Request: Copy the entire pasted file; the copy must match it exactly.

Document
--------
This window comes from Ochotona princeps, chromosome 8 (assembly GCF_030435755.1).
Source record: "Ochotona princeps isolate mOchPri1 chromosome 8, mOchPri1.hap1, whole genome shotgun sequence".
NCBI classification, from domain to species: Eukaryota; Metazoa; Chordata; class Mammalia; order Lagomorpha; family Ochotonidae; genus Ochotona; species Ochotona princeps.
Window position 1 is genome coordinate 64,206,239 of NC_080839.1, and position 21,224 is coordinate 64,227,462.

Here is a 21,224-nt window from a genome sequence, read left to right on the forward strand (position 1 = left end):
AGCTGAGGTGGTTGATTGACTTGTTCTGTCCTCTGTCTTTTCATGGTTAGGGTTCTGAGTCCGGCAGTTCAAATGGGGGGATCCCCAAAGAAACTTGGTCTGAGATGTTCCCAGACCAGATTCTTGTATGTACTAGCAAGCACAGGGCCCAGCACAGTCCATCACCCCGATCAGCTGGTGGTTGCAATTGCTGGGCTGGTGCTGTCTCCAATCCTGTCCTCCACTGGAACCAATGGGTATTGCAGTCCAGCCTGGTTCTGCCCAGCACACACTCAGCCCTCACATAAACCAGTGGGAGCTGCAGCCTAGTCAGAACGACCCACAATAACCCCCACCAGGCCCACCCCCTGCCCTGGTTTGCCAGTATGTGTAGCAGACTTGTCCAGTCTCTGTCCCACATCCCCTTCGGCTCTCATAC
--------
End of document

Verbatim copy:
This window comes from Ochotona princeps, chromosome 8 (assembly GCF_030435755.1).
Source record: "Ochotona princeps isolate mOchPri1 chromosome 8, mOchPri1.hap1, whole genome shotgun sequence".
NCBI classification, from domain to species: Eukaryota; Metazoa; Chordata; class Mammalia; order Lagomorpha; family Ochotonidae; genus Ochotona; species Ochotona princeps.
Window position 1 is genome coordinate 64,206,239 of NC_080839.1, and position 21,224 is coordinate 64,227,462.

Here is a 21,224-nt window from a genome sequence, read left to right on the forward strand (position 1 = left end):
AGCTGAGGTGGTTGATTGACTTGTTCTGTCCTCTGTCTTTTCATGGTTAGGGTTCTGAGTCCGGCAGTTCAAATGGGGGGATCCCCAAAGAAACTTGGTCTGAGATGTTCCCAGACCAGATTCTTGTATGTACTAGCAAGCACAGGGCCCAGCACAGTCCATCACCCCGATCAGCTGGTGGTTGCAATTGCTGGGCTGGTGCTGTCTCCAATCCTGTCCTCCACTGGAACCAATGGGTATTGCAGTCCAGCCTGGTTCTGCCCAGCACACACTCAGCCCTCACATAAACCAGTGGGAGCTGCAGCCTAGTCAGAACGACCCACAATAACCCCCACCAGGCCCACCCCCTGCCCTGGTTTGCCAGTATGTGTAGCAGACTTGTCCAGTCTCTGTCCCACATCCCCTTCGGCTCTCATAC